Holiday tunes on the radio, strings of lights brightening the neighborhood and a scent of pine and cinnamon transport us to one of the “most wonderful times of the year.” The holidays are the time we see more evergreen, spiced lattes and booked nights on the calendar. They are also the time of the year health care providers see more people suffering from what is now known as “holiday heart syndrome” as more patients present to the hospital with episodes of atrial fibrillation (AFib). For those familiar with the irregular heartbeat or quivering, and even those who have never felt their heart flip-flop or skip beats, AFib tends to be that unwelcomed guest during the holidays, causing heart palpitations, shortness of breath, chest pain, dizziness and raising the risk of stroke and heart failure.
First coined Holiday Heart Syndrome in 1987 following a study of patients going to the hospital with AFib, the condition is one that can strike otherwise healthy people who tend to overindulge in the season’s offerings – caffeine, alcohol, fatty and salty foods and decadent desserts. The main culprit, health care providers believe, is alcohol and too much of it during the holidays. But this differs for everyone depending on how his or her heart responds to alcohol. For those susceptible to the effects of alcohol, any amount of alcohol is believed to weaken the heart muscle, increasing pressure on the heart and causing the upper chambers of the heart to stretch, triggering an AFib episode. For most of us, however, drinking too much is the main cause. For women, this could be seven or more drinks in one week (or more than three in one sitting) and more than 14 drinks per week for men (or more than four drinks in one sitting).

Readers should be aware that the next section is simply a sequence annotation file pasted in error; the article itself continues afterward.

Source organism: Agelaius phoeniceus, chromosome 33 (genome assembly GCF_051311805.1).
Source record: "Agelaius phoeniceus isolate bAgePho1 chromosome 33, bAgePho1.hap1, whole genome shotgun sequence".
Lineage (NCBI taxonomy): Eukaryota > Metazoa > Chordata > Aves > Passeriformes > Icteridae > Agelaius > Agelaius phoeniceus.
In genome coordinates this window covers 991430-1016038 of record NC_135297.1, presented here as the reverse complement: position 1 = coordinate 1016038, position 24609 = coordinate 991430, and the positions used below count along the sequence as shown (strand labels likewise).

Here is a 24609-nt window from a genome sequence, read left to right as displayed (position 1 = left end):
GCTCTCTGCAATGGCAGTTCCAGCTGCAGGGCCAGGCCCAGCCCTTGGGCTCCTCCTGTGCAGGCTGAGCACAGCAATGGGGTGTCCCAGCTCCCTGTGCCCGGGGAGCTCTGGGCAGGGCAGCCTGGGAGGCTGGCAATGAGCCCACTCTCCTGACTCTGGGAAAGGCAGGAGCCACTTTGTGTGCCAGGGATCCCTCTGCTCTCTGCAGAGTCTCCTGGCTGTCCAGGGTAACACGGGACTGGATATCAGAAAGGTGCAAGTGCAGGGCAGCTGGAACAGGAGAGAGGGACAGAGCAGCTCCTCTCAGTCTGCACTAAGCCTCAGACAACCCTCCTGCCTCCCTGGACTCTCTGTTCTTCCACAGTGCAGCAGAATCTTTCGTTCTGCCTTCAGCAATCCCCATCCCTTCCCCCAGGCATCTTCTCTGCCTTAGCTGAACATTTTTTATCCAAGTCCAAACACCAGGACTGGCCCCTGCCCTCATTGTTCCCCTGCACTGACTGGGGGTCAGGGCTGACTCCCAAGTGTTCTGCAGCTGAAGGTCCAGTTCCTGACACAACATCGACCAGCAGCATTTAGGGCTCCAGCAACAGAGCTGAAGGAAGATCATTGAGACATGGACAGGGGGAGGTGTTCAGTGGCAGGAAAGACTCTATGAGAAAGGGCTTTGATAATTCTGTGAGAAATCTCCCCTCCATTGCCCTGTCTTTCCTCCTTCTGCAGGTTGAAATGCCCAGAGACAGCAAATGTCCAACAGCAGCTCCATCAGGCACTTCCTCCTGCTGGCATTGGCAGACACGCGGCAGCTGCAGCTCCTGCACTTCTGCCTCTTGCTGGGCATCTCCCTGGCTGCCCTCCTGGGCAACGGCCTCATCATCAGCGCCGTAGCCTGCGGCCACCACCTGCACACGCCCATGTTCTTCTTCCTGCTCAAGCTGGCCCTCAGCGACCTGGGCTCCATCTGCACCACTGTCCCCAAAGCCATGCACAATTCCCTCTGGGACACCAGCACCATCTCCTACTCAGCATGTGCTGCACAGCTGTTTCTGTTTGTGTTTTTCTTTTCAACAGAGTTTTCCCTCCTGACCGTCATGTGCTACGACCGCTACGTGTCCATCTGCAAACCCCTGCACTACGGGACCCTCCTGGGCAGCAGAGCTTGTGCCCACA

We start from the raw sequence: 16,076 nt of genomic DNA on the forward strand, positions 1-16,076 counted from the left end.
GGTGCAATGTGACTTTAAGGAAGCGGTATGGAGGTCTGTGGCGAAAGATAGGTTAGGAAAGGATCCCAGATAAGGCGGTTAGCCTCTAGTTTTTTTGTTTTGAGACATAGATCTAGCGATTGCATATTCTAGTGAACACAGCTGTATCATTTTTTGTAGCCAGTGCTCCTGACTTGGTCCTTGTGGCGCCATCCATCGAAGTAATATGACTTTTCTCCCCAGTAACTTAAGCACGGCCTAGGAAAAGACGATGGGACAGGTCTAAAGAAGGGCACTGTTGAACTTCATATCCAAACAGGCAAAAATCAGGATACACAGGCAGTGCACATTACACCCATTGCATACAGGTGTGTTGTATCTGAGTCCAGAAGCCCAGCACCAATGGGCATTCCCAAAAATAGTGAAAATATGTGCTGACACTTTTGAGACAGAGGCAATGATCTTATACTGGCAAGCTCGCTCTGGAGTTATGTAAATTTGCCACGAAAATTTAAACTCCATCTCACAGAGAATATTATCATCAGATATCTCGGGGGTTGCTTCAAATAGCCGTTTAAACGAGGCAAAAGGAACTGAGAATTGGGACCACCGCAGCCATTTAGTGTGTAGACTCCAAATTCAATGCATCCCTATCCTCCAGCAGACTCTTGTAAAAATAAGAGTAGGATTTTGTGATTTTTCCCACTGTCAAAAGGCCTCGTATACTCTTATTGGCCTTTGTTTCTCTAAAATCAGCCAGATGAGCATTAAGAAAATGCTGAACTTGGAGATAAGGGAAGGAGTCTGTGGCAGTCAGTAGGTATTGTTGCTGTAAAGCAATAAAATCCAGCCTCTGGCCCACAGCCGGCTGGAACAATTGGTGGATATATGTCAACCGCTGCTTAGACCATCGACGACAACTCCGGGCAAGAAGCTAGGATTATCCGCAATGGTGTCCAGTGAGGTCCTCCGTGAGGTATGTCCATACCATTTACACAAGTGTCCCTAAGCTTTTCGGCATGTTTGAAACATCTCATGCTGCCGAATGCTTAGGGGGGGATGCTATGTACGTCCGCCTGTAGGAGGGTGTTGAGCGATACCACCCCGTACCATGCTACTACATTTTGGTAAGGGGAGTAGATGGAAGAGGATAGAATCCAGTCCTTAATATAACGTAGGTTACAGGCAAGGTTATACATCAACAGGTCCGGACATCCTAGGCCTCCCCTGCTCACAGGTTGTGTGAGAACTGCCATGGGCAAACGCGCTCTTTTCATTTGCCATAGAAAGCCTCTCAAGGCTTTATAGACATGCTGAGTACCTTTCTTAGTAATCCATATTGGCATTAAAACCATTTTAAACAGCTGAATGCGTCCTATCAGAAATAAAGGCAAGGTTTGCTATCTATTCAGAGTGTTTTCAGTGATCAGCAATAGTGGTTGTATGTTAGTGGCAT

As mentioned, there are other causes of AFib during the holidays – eating too much, high salt intake, fatty foods and caffeine. As the social calendar gets booked with festivities, our regular diet, exercise and sleep routine tend to take a back seat to squeezing in as much fun as we can between Thanksgiving and New Year’s Day. Poor diet, sleeping less, all but wiping exercise off the calendar for a month and refueling on high-caffeinated lattes to keep us going spells a perfect recipe for AFib and even a heart attack. In fact, December 25 ranks number one as the deadliest day for heart attacks, followed by December 26.
Don’t Let AFib or a Heart Attack Crash Your Party
This holiday season, take care of your heart and the holiday season by staying more in line with what you have been doing the previous 11 months of this year. Eat a clean low-fat, low-sodium diet, keep exercise a priority (even if you only have 20 to 30 minutes each day), stay as close to your regular sleep schedule as possible (catching up on weekends doesn’t count), stay hydrated especially in this colder weather, and treat yourself to only an occasional limited-time-only holiday latte. Also, talk to your health care provider about any changes you notice during this time. If you feel like your heart is starting to act abnormally, have it checked out.
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